There is no denying that learning SketchUp will take effort on the student's part and that a simple reading of the text without practice will probably fail. Nor is the user likely to get very far simply by playing with SketchUp's menus; there is too much to know about how to apply its features to woodworking applications in particular for it to be intuitive.

So why bother to learn SketchUp at all? The principal reason is that SketchUp lets you model your projects in three dimensions, just as you would build them. With SketchUp, you can then rotate your model so you can view it from all sides. You can include as little or as much of the actual planned joinery as you wish. You can then see what your project will look like before you begin to mill and cut parts. Also, SketchUp gives you the ability to generate cutlists and to print out even full-size patterns for parts.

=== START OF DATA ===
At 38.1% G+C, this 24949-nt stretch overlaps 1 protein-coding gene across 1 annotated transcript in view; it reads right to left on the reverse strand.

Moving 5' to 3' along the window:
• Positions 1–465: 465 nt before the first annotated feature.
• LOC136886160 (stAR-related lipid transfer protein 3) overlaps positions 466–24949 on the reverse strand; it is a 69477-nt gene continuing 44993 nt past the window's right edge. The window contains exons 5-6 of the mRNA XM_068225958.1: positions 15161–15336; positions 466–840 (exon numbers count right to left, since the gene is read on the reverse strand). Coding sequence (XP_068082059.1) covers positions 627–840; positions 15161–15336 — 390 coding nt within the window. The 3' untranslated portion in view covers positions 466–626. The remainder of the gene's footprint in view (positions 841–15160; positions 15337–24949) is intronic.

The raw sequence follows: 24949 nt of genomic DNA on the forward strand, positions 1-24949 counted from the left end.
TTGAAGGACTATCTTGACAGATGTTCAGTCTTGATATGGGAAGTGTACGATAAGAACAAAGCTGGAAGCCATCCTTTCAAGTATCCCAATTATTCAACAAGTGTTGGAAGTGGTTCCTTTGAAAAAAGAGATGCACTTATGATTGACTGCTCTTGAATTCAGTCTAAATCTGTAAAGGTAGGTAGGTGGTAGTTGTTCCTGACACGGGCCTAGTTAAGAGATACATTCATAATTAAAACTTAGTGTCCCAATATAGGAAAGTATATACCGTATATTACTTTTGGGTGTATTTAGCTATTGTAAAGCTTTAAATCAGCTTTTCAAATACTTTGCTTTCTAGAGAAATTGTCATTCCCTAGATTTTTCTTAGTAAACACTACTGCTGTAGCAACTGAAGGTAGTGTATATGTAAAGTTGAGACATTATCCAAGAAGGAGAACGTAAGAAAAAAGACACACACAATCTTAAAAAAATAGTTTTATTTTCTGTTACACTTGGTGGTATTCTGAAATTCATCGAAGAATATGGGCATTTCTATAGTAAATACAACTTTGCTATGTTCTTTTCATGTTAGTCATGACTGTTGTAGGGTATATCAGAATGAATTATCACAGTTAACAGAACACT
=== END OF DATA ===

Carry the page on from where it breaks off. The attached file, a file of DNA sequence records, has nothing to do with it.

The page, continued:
But SketchUp has the ability to expand your capabilities beyond what you can do in the shop. Suppose you want to change the dimensions of a table. In the shop, this would mean re-cutting the lumber to a different size if you were making a life-size model. In SketchUp, however, you can stretch parts to new sizes in a matter of seconds and compare your new dimensions to your original design. Whether you are working out proportions or scaling a piece of furniture up or down, this is a valuable capability.